World Food Day 2015

Author: Pope Francis

World Food Day 2015

Pope Francis

Resources for too few - Crumbs for too many

"The condition of hungry malnourished people shows that a generic appeal for cooperation or for the common good does not suffice and cannot satisfy us. Perhaps there is a different question to be asked: is it still possible to conceive of a society whose resources are in the hands of the few which forces the least privileged to make do with no more than crumbs?". The Pope addressed this question to the Director General of the Food and Agriculture Organization on World Food Day which coincides with the 70th anniversary of the UN organization. The following is a translation of the Pope's message which was written in Spanish.

To Prof. José Graziano da Silva
Director General of the FAO

1. This day, on which the 70th anniversary of the foundation of the Food and Agriculture Organization of the United Nations (FAO) is being celebrated, focuses on our many brothers and sisters who, despite their efforts, suffer from hunger and malnutrition. This is due first and foremost to the unfair distribution of the goods of the earth but also due to insufficient agricultural development. We are living in an epoch in which the unbridled search for profit, concentration on specific interests and the effects of unjust policies hinder the implementation of actions within countries or prevent effective cooperation in the international community. In this regard much remains to be done to ensure food security, which for many people still appears to be a distant goal. This painful situation, Mr Director General, renders it even more urgent to return to the inspiration which led to the birth of this Organization, and demands that we find the necessary means to free humanity from hunger and to promote agricultural and farming enterprises that can satisfy the actual practical needs of the various parts of the globe.

It is certainly an ambitious aim, but one which cannot be delayed and should be pursued with renewed determination in a world where the gap is widening between levels of wellbeing, revenue, consumption, access to health care assistance and education, as well as with regard to a longer life expectancy. We are witnesses, often silent and paralyzed, of situations which cannot be exclusively related to economic phenomena, since inequality is increasingly the result of that culture which rejects and excludes so many of our brothers and sisters from social life, fails to take their abilities into account and even deems their contribution to the life of the human family superfluous.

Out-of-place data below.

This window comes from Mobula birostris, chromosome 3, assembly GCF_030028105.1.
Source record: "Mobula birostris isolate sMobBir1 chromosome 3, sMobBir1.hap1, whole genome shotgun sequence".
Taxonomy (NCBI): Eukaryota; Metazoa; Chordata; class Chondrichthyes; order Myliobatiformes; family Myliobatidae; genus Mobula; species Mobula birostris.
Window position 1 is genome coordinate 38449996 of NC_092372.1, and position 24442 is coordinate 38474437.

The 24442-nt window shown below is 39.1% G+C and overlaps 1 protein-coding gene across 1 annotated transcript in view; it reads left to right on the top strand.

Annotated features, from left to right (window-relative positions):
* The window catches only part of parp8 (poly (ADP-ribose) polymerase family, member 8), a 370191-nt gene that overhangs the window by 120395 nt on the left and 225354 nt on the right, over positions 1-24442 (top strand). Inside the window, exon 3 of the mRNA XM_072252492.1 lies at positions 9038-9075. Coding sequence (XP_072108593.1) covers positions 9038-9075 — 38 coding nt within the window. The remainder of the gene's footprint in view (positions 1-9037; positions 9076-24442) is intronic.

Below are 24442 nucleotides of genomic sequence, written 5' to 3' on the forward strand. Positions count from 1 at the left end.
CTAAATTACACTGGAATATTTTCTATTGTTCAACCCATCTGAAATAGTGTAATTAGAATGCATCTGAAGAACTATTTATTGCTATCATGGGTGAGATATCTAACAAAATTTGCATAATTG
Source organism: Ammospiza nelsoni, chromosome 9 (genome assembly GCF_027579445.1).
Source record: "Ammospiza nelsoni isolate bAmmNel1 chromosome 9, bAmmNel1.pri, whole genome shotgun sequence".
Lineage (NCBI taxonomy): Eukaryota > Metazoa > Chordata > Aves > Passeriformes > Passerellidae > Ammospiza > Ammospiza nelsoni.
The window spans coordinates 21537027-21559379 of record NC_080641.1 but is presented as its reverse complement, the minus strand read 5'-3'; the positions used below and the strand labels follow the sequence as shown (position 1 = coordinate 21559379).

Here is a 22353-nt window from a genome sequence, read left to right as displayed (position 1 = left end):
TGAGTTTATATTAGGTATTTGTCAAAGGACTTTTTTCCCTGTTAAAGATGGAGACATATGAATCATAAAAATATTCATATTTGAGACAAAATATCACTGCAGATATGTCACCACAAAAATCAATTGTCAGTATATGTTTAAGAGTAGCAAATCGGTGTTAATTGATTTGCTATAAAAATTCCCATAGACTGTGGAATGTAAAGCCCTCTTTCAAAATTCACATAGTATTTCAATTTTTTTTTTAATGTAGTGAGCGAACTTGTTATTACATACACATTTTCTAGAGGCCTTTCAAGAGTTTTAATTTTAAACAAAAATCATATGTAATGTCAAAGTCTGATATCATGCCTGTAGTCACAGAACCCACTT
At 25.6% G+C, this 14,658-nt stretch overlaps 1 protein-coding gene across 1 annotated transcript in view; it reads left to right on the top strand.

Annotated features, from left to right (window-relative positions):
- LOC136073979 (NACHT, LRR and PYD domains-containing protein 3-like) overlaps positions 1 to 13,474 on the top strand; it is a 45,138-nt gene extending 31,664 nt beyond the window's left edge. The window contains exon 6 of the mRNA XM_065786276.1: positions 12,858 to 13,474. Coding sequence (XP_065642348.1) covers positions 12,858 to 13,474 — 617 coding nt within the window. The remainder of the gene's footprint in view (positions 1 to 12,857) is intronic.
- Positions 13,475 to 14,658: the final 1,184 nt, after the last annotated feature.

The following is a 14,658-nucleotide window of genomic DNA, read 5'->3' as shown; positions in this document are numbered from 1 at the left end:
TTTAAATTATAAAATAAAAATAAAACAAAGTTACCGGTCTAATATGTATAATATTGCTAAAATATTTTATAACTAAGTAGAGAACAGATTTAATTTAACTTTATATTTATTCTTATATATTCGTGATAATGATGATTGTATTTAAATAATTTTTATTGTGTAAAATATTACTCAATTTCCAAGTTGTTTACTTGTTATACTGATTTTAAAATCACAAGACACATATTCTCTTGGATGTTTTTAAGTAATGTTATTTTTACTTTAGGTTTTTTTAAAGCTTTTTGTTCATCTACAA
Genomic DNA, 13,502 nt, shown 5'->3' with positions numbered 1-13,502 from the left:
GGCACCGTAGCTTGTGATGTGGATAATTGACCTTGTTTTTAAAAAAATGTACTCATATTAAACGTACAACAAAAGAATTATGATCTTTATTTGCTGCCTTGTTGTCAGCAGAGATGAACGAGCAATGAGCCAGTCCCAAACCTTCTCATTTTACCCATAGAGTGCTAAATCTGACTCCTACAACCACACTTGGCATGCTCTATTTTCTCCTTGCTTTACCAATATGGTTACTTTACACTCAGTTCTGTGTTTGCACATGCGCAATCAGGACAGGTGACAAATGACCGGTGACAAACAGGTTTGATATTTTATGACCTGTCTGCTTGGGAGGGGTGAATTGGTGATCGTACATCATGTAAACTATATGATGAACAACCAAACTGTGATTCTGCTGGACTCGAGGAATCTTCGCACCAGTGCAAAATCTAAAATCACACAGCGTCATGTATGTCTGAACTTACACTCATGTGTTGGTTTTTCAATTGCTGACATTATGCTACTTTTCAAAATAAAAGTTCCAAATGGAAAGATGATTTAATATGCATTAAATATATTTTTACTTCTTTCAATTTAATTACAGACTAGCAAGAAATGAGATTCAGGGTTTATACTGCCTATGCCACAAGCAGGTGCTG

The theme chosen for World Food Day this year:Social protection and agriculture — breaking the cycle of rural povertyis important. This is a problem that underscores our responsibility towards the two-thirds of the world population who lack even minimal social protection. This is rendered even more alarming by the fact that the majority of these people live in the most underprivileged countries where being poor is a discounted reality and the only source of survival is linked to meagre agricultural production, to small-scale fishing or to small-scale livestock breeding.

Indeed the lack of social protection weighs primarily on small farmers, breeders, fishermen and forestry workers who are forced to live in a precarious situation, because the result of their work is largely dependent on environmental conditions over which they often have no control, and on a lack of the wherewithal to cope with bad harvests or to obtain the necessary technical means. Paradoxically, then, even when production is plentiful they run into serious difficulties regarding the transportation, sale and preservation of the fruits of their labour.

During my journeys and pastoral visits I have had numerous opportunities to listen to these people expressing their difficulties and it is natural that I should offer to be the spokesman of the serious concerns that they have confided to me. Their vulnerability, in fact, has very heavy repercussions on their personal and family lives, already burdened by so many trials and tribulations or by back-breaking days and with no time schedule, unlike what applies to other categories of workers.

2. The condition of hungry and malnourished people shows that a generic appeal for cooperation or for the common good is not enough and we cannot stop at that. Perhaps a different question should be asked: is it still possible to conceive of a society whose resources are in the hands of the few which forces the least privileged to make do with no more than the crumbs?